Jesus, God in the flesh, feels troubled in His soul. If Jesus was feeling troubled and leaned into it, then maybe we should consider doing the same. There are times in our journeys of faith when we too feel unrest or troubling in our souls. These moments are often times when God is it is about to go to work. This too was the case with Jesus. He did not really want to go through the pain that lay ahead, but he also knew deep down in His soul that “it was for this very reason I came to this hour”.

Our natural inclinations when we get to a point of discomfort or unrest in our souls are to either run from it or to ignore it. We can try and find all sorts of things to distract us from the gurgle in our spirits. We can jump into more work or we can find a project to occupy our time and mind. There are many forms of busyness that we can try, yet the feeling remains. So, what if instead we pressed into it, seeking to find out what God was saying or trying to lead us to or towards?

Jesus leaned into the troubling in His soul, connecting to where God was leading. He did so because He knew it would bring glory to God. Perhaps when we feel that unrest or troubling in our souls we too can choose to trust God and allow Him to be fully in control as He seeks to do a work through us. Maybe, just maybe, we could seek His face in prayer and invite the work to begin. In doing so, we will live more fully into our relationship with God. May we each trust and obey, bringing glory and honor to God in all we do.


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Covenant Relationship

Reading: Psalm 25: 1-10

Verse Ten: “All the ways of the Lord are loving and faithful for those who keep the demands of the covenant”.

Our relationship with God is based in covenant. We each have our roles to play. In today’s Psalm, the two sides of the covenant are pretty well spelled out. While it is good to be reminded of our responsibilities, it is equally important to remember that a covenant says, “I will love you no matter what”. The ‘no matter what’ includes what I do, what you do, and what the world does as well.

The psalmist begins by lifting up his soul to God. In offering confession there is a trust that God will continue to love us – no matter what. It is through this trust that we can share anything with God. We can bring our sins, our doubts, our temptations, our joys, our anything. As covenant is about relationship, the psalmist next asks for God to show him God’s ways, to teach him God’s paths. To be in relationship means that we know and understand one another. In knowing God, the psalmist names God as Savior and as his hope.

In verse six the Psalm shifts to God’s responsibility. The psalmist reminds God of His great mercy and love and goodness. As the admission of sin is again acknowledged, so too is God’s greater love and mercy. It is really the love and mercy that holds the covenant together. The psalmist returns to our imperfect nature, asking God again to teach us sinners His ways. The Psalm reminds us that when we humbly seek God, He will guide us and teach us to walk in His ways.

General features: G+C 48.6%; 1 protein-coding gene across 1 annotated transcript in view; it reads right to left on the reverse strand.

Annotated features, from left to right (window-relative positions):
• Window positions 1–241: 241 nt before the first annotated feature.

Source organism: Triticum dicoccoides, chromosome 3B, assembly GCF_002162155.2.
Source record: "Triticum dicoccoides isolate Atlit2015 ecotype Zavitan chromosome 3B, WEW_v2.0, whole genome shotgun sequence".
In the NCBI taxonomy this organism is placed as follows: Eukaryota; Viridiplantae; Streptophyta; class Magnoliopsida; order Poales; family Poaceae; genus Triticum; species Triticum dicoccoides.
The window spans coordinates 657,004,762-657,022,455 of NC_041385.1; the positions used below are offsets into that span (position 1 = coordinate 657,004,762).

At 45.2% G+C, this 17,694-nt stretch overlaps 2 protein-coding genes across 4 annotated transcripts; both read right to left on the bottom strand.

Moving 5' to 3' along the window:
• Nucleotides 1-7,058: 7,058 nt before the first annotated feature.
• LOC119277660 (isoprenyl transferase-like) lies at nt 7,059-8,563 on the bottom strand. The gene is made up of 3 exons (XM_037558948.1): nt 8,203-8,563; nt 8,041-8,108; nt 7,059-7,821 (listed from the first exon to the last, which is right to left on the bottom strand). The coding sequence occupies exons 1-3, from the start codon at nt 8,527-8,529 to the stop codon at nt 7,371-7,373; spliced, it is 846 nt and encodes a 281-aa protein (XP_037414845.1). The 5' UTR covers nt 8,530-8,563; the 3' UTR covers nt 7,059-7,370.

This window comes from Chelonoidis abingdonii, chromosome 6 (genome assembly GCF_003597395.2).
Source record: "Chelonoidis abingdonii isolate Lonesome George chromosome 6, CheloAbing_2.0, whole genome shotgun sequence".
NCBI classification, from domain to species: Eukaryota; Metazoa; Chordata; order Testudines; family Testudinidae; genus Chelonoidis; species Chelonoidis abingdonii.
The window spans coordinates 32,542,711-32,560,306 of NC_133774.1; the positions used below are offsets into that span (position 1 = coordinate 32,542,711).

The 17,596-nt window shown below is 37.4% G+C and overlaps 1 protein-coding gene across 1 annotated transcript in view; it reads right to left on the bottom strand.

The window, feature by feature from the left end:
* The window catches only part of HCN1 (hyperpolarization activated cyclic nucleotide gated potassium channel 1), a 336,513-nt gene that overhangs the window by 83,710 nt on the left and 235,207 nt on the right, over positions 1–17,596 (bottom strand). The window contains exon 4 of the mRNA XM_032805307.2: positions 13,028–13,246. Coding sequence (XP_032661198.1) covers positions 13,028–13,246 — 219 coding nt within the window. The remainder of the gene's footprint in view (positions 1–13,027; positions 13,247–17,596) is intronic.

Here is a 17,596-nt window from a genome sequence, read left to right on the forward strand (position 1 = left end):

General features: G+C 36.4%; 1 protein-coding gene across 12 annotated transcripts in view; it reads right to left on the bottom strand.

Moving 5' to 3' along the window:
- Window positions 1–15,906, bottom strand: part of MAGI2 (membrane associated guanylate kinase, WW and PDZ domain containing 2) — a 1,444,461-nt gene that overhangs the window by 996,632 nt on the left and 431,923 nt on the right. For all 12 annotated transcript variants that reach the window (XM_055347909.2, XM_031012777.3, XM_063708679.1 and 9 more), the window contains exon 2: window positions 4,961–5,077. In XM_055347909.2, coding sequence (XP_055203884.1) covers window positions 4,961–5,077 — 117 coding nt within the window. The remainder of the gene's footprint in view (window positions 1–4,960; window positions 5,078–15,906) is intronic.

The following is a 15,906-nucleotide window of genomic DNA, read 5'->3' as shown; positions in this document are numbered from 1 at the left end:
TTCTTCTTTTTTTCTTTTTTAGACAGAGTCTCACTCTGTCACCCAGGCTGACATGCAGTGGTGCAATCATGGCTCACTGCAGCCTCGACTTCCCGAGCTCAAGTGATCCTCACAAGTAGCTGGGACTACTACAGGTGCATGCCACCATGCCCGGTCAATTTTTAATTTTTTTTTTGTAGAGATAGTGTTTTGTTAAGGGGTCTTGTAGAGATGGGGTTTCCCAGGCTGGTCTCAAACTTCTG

Verse ten sums it up well: “All the ways of the Lord are loving and faithful for those who keep the demands of the covenant”. Above all God is loving and faithful. He guides and instructs us when we are humble enough to admit our need. He forgives and redeems us when we are honest enough to admit our faults and failures. For our part, we seek to grow closer to God, to become more like Him, as we walk in His ways. Our covenant relationship is one of love. May all we do and say this day reflect our love of God and God’s love for us.


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Sides of Jesus

Reading: Mark 1: 29-39

Verse 32: “The people brought to Jesus all the sick and demon-possessed”.

Today in this section of Mark 1 we continue to see a Jesus who reveals His power and authority through teaching and healing yet also seeks to remain a bit private. Leaving the teaching time at the synagogue, Jesus and the four disciples retire to Simon and Andrew’s house for the night. Upon arriving Jesus takes the initiative to go and heal Simon’s sick mother-in-law. It is an act of love. Despite their going to a private home, soon enough people begin to arrive in large numbers. Our text indicates that “the whole town” gathers. Verse 32 tells us, “The people brought to Jesus all the sick and demon-possessed”. Jesus heals and drives out demons in what must have been a long night. In these actions the power and authority of Jesus are very much on display. Yet at the same time He does not allow the demons to speak because they know who He truly is. It is not yet time to make or take the ‘Son of God’ claim.

In the morning we again see the private side of Jesus as He rises very early in the morning and slips off alone to find a place to pray. In this private and personal time Jesus connects to God. Prayer is a necessary thing that Jesus does regularly with God. His growing fame ends this peaceful and intimate time with God as people are searching for the public Jesus. Jesus willingly return to the public to teach and heal, stating, “That is why I came”.